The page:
Burt Stuart lifts Scott Peters off the ground Saturday as he demonstrates drills for coaches to use with their offensive linemen during Saturday's USA Football Contact System clinic at University of Texas Arlington.(Photos by Mike Fender)
Coaches from the youth, middle school and high school levels met Saturday at the Maverick Activities Center on the University of Texas Arlington campus to learn better technique for blocking and defeating blocks. They came away impressed with what they heard and saw.
The coaches came from Texas, Oklahoma and New Mexico and took part in a three-hour public clinic. Scott Peters, who created the USA Football Contact System, took the coaches through the principles of the technique with a presentation. Coaches then broke up into offensive and defensive groups, and practiced several of the hands-on drills with each other.
Peters, a former NFL player who developed the system after his playing days ended, instructed the offensive coaches. Jon Clanton, Phoenix Central High School head coach and another Contact System instructor, worked with the defensive coaches.
The coaches came away impressed with what they learned, along with how they learned it.
Scott Peters demonstrates drills for coaches, including Doug Wheeler, right, from Aledo, Texas, to use with their offensive linemen during Saturday's USA Football Contact System clinic.
“I’m a learner not just by listening and seeing it, but I need to do it,” said David Stevens, who is a sixth-grade coach in the Aledo (Texas) Youth Football and Cheer Association. “I’ve got a son that plays football. I coach football. Our association’s been involved with USA Football for a while. I thought this would be a good opportunity for our kids to learn, so I came here for an education for myself that I could pass along to our kids.”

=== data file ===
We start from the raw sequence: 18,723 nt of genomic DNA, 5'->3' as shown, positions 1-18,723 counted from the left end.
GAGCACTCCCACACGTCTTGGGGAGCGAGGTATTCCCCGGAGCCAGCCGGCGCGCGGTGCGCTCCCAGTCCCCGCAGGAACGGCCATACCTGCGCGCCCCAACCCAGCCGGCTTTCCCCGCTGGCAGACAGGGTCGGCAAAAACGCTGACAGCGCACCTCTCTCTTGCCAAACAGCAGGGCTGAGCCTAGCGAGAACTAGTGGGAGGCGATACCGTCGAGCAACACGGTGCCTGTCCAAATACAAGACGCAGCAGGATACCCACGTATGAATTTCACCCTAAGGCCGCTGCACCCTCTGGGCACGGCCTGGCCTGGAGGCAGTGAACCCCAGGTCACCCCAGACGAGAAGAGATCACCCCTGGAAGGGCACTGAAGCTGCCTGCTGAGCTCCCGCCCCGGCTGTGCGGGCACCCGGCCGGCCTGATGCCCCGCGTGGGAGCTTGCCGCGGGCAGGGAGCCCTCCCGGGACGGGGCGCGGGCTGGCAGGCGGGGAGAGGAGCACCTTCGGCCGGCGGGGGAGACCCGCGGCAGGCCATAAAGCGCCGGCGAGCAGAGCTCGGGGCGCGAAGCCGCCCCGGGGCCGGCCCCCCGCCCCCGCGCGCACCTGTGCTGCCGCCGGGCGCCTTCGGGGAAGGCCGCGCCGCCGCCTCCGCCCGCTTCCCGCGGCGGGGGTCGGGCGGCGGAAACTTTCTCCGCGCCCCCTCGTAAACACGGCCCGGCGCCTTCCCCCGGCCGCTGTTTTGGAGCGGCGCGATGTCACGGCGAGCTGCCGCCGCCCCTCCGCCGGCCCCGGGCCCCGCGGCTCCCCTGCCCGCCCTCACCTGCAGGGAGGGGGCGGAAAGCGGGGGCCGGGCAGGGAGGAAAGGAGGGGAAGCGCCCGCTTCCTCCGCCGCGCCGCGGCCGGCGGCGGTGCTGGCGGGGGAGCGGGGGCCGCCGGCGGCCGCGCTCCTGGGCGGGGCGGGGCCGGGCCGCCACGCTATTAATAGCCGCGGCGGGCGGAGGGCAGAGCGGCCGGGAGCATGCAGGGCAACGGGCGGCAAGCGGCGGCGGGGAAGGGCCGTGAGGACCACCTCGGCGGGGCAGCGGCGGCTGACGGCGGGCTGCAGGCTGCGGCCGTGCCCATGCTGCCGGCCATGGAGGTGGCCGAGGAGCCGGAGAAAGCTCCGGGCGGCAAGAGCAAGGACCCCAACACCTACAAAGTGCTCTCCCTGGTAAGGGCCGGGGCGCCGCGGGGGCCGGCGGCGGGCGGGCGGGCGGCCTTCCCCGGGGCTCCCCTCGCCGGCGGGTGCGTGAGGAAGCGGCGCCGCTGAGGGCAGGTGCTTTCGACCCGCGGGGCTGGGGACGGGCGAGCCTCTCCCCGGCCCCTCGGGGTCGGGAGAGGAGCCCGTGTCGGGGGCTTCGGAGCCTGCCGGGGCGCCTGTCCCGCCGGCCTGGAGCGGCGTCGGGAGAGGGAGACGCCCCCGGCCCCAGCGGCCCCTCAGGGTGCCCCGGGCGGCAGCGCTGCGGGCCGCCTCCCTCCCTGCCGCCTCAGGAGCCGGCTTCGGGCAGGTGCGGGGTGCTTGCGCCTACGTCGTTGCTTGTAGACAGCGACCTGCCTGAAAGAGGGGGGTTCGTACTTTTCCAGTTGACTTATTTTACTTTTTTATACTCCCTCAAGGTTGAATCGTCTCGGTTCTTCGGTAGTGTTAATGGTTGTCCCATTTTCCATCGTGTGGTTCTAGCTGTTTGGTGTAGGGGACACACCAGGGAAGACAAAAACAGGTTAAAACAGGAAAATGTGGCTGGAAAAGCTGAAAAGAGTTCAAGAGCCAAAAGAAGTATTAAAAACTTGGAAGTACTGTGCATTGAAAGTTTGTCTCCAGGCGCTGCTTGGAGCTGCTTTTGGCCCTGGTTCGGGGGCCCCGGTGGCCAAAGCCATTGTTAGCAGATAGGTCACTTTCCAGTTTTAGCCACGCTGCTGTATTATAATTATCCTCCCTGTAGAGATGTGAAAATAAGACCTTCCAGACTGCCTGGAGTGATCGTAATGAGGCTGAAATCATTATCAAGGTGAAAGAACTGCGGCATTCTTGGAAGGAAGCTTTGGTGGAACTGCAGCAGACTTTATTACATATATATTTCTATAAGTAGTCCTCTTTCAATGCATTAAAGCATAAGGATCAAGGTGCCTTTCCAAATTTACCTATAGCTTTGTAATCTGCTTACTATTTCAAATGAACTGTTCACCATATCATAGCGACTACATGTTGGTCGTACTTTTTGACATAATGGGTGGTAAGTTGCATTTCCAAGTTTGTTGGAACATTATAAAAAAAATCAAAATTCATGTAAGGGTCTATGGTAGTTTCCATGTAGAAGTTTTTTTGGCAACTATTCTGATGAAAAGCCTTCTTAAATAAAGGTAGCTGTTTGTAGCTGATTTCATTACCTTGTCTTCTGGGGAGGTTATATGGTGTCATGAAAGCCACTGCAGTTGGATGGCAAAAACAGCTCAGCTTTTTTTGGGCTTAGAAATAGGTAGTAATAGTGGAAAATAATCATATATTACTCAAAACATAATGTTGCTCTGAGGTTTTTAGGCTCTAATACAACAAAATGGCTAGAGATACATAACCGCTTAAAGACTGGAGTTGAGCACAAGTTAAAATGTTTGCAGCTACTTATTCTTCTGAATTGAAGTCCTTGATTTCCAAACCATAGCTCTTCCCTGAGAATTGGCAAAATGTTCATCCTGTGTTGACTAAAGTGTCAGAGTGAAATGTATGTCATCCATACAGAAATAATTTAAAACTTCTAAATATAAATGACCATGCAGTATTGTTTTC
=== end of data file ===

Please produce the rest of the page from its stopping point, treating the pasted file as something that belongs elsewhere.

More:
Anthony Floyd, who coaches in the North Texas Predators Football and Cheer Youth Association in Kennedale, saw plenty of value in teaching the Contact System's nuances to players at a young age.
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“It’s going to give your kids a competitive advantage on the field because most young kids don’t understand leverage, don’t understand how to get off a block, and it helps kids stay away from head injuries,” he said. “You want to do everything you can to be a better coach for the kids. I coach youth, so I want to make sure I give them the best I’m giving them with regard to being able to perform.”
David Parrish, who coaches sixth-graders in Katy (Texas) Youth Football, brought his son, Deacon, who plays in the league. Deacon also took part in the clinic, including the hands-on demonstrations.
Deacon Parrish, 11, from Katy, Texas, lifts his father, David, during a contact drill at Saturday's clinic. Scott Peters (left) and Burt Stuart assist in the drill.
Deacon’s older brother, Landon, was taking part in the Middle School Bowl Games Series, so David thought his was a good opportunity to learn something new while Landon practiced for Sunday’s games at The Star in Frisco.
“I’ve watched the USA (Football) certification videos, and I saw the technique that was being promoted, I thought it was a really sound technique, so I wanted to come and learn more,” David Parrish said. “There’s good value that you get off watching the videos, but when you get here in the clinic and you actually get your hands on somebody, feel the technique and embrace the power of your own hips, it’s easy to teach at whatever grade level you teach.”
Coaches can learn more about the Contact System by attending a private or public clinic. The private clinics usually take place at a specific school or youth organization. The public clinics offer coaches to come individually and learn more about the contact system.
Peters encouraged coaches to watch the videos, and then attend a clinic to get the most out of the available resources to learn USA Football Contact System, and then impart that knowledge to their players.
“They complement each other,” Peters said. “The videos are awesome, because you can get all the details, and you can reference them. Here at the in-person clinic, you’re getting to feel it from people, from our instructors, who know it inside and out, so I think they work together very well, but there’s no question that having that in-person experience is unlike anything else.”
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This post was updated on 12/6/18.